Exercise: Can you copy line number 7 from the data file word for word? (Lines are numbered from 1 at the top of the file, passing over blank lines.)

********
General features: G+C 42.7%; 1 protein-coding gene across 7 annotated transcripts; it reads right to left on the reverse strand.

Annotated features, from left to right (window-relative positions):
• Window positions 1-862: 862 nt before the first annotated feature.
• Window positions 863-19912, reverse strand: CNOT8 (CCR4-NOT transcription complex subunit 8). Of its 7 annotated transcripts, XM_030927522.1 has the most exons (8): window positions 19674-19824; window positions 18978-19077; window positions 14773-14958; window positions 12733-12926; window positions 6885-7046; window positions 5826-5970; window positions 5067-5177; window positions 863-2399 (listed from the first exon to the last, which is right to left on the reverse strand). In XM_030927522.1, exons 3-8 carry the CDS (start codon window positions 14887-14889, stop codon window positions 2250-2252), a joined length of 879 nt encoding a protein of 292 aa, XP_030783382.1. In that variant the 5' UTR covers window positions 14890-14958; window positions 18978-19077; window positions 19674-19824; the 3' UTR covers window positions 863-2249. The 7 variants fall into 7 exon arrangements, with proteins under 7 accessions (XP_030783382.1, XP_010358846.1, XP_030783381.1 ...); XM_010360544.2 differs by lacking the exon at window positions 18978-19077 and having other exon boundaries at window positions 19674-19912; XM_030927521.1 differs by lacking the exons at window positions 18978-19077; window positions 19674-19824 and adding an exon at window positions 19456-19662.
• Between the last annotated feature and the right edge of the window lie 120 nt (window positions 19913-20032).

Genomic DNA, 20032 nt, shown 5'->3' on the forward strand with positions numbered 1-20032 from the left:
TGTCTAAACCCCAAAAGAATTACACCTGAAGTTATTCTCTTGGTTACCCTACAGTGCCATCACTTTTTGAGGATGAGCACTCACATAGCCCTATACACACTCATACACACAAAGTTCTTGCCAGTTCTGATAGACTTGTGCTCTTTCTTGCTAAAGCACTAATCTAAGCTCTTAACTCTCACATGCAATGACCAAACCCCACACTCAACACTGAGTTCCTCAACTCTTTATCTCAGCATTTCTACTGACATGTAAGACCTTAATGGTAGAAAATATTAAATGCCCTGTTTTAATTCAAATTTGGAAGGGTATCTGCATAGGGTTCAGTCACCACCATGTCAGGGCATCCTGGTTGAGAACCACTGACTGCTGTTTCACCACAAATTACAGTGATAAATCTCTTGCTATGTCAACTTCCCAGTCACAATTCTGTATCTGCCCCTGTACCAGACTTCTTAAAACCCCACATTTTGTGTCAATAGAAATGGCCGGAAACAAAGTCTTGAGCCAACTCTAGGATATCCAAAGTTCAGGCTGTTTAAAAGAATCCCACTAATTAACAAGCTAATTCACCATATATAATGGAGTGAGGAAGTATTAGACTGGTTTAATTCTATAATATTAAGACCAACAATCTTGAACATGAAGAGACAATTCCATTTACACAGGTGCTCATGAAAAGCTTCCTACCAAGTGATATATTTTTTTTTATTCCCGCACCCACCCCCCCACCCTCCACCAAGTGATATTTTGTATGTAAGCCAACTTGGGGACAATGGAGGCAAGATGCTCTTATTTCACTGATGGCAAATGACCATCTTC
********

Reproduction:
TGTCTAAACCCCAAAAGAATTACACCTGAAGTTATTCTCTTGGTTACCCTACAGTGCCATCACTTTTTGAGGATGAGCACTCACATAGCCCTATACACACTCATACACACAAAGTTCTTGCCAGTTCTGATAGACTTGTGCTCTTTCTTGCTAAAGCACTAATCTAAGCTCTTAACTCTCACATGCAATGACCAAACCCCACACTCAACACTGAGTTCCTCAACTCTTTATCTCAGCATTTCTACTGACATGTAAGACCTTAATGGTAGAAAATATTAAATGCCCTGTTTTAATTCAAATTTGGAAGGGTATCTGCATAGGGTTCAGTCACCACCATGTCAGGGCATCCTGGTTGAGAACCACTGACTGCTGTTTCACCACAAATTACAGTGATAAATCTCTTGCTATGTCAACTTCCCAGTCACAATTCTGTATCTGCCCCTGTACCAGACTTCTTAAAACCCCACATTTTGTGTCAATAGAAATGGCCGGAAACAAAGTCTTGAGCCAACTCTAGGATATCCAAAGTTCAGGCTGTTTAAAAGAATCCCACTAATTAACAAGCTAATTCACCATATATAATGGAGTGAGGAAGTATTAGACTGGTTTAATTCTATAATATTAAGACCAACAATCTTGAACATGAAGAGACAATTCCATTTACACAGGTGCTCATGAAAAGCTTCCTACCAAGTGATATATTTTTTTTTATTCCCGCACCCACCCCCCCACCCTCCACCAAGTGATATTTTGTATGTAAGCCAACTTGGGGACAATGGAGGCAAGATGCTCTTATTTCACTGATGGCAAATGACCATCTTC